Colonizing the east and the west: distribution and niche properties of a dwarf Asian honey bee invading Africa, the Middle East, the Malay Peninsula, and Taiwan
Species invasions are expected to increase continuously with undeniable impact upon native biodiversity, being an important process in relation to the decline of native pollinators. We used species distribution models and multivariate analyses to assess the climatic niche properties of the red dwarf honey bee, Apis florea Fabricius (Apidae: Apini), an open-nesting species native to southern Asia and parts of the Middle East, currently invading East Africa, Sundaic tropical Southeast Asia (Peninsular Malaysia and Singapore), and East Asia (Taiwan). The species’ niche was relatively conserved, with the climatic conditions in all its invaded range overlapped by those from its native one. Its potential distribution in Africa and the Indomalayan region is broad, with anthropogenic areas likely providing new habitats and dispersal corridors in areas that were formerly too arid or too heavily forested to allow its dispersal. Future studies to evaluate the potential impacts of A. florea in invaded ranges are encouraged.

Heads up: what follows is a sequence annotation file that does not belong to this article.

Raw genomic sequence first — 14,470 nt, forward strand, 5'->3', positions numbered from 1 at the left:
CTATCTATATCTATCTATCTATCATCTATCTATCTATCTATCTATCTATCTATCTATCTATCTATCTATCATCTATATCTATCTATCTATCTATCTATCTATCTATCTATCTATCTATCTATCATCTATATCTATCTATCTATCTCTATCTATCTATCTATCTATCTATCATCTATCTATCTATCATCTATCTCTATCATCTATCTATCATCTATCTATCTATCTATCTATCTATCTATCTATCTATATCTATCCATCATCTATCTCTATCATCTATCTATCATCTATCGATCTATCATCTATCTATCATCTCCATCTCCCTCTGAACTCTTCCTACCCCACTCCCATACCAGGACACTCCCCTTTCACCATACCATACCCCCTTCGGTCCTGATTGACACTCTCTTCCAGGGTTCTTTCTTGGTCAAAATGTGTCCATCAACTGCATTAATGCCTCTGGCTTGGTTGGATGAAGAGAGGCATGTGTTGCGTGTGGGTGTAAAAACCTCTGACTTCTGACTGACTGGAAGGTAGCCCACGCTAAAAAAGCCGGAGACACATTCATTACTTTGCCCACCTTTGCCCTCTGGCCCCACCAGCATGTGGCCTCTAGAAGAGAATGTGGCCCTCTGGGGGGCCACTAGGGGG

Keywordsspecies distribution models macroecology invasion process Asia Africa
The authors thank three independent reviewers who provided significant suggestions that considerably improved a previous version of this study.
DPS and MSE conceived this research and designed the experiments; MSE, JSA, JCT, ASA, and MSE provided the data; DPS, ACFC, and BV analyzed the data; and DPS, ACFC, BV, JSA, JCT, ASA, XRO, and MSE wrote the paper.
The International Scientific Partnership Program (ISPP) at King Saud University through ISPP #0083 supported parts of this project. Also, this study was financed in part by the Coordenação de Aperfeiçoamento de Pessoal de Nível Superior – Brazil (CAPES), while the compilation of distributional records was supported in part by the National Research Foundation Singapore grant R-154-000-673-651.
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